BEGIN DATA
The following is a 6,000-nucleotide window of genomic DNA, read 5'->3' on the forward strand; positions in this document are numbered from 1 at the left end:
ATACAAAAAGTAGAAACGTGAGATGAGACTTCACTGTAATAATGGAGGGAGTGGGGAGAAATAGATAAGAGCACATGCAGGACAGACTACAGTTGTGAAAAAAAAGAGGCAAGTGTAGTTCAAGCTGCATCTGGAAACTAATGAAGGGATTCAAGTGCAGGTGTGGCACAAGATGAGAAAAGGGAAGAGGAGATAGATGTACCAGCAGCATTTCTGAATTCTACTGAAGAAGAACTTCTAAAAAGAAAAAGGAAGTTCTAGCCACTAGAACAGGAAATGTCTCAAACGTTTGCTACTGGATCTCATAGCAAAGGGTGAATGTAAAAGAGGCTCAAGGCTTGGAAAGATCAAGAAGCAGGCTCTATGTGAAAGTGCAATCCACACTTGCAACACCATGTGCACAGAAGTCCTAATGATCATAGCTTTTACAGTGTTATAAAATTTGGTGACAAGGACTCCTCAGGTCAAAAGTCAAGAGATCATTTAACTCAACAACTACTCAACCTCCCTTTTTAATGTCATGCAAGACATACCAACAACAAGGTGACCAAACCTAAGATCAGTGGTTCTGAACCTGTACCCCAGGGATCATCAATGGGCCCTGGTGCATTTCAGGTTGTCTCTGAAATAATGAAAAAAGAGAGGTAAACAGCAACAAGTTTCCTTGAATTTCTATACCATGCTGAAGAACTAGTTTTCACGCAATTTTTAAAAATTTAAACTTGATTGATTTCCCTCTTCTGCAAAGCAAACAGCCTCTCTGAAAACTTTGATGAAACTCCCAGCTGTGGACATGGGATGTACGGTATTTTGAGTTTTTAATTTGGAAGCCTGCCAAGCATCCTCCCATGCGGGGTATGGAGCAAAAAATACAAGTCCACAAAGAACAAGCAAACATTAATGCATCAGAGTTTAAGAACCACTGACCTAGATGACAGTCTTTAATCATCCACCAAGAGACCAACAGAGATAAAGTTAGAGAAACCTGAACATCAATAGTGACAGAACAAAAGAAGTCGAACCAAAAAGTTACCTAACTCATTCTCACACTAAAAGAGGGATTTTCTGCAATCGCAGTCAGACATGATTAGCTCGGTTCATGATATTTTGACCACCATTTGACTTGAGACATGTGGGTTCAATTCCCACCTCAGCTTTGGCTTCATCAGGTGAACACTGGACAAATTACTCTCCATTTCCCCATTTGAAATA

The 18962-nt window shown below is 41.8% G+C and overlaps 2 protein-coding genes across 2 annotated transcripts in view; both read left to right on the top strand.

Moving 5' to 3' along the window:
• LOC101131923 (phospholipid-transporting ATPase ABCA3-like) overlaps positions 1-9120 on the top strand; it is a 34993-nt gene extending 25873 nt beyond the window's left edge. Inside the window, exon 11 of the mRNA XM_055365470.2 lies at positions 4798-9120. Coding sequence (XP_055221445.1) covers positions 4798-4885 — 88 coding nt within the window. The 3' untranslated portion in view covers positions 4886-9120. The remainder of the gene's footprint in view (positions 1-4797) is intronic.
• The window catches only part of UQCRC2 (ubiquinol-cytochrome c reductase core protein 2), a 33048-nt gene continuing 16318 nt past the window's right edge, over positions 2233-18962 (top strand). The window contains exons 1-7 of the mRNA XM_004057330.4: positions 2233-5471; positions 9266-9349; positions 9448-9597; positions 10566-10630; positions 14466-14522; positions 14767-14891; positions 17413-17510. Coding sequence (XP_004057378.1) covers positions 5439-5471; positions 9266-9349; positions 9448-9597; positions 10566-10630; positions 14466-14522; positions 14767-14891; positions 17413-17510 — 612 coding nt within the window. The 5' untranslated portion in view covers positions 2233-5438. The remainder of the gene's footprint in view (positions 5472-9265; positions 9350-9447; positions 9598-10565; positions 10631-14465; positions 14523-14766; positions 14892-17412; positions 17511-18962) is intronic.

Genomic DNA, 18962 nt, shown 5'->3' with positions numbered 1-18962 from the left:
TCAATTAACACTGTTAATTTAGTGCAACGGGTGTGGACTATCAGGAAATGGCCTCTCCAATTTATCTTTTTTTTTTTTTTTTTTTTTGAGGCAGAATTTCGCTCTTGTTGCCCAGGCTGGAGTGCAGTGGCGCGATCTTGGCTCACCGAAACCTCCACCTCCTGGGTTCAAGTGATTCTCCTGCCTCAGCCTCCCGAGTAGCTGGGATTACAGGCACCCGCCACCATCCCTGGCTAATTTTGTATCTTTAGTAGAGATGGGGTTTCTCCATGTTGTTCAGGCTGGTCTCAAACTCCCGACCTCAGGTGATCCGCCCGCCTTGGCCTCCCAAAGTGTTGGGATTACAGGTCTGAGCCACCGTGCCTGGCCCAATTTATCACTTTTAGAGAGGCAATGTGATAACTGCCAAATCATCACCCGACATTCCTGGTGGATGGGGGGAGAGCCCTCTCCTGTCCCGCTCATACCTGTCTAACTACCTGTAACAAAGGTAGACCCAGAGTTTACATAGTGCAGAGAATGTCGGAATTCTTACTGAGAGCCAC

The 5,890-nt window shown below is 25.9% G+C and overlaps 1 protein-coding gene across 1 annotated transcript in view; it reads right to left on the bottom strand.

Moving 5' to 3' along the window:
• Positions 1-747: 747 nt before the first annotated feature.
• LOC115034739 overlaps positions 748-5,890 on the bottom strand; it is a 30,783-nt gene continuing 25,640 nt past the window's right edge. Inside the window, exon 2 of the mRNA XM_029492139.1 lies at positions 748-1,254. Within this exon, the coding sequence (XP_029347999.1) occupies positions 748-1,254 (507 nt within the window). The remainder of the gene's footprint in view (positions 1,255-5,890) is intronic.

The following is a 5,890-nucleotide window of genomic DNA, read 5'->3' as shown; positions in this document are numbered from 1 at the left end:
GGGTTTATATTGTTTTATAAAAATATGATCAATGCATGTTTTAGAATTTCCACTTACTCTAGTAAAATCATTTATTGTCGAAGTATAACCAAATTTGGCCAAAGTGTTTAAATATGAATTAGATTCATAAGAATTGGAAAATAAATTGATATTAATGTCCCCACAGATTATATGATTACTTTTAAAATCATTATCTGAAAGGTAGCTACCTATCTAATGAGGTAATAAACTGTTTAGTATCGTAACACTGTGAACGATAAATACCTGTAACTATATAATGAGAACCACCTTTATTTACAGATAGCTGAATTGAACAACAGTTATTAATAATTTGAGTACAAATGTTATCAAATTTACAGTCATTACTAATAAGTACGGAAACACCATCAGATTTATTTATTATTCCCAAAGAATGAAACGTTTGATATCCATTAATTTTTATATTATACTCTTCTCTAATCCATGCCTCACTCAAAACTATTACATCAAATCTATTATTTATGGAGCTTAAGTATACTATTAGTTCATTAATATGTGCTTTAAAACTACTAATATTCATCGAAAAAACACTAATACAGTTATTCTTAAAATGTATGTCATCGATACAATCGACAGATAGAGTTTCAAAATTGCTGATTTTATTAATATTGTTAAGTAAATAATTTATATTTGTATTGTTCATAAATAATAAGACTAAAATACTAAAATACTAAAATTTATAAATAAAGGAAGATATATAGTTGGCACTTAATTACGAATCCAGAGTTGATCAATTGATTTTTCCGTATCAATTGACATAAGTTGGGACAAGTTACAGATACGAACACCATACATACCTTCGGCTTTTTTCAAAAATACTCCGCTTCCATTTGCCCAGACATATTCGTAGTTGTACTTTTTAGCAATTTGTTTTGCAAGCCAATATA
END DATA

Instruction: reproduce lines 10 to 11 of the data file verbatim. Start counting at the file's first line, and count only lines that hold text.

Moving 5' to 3' along the window:
• Positions 1-747: 747 nt before the first annotated feature.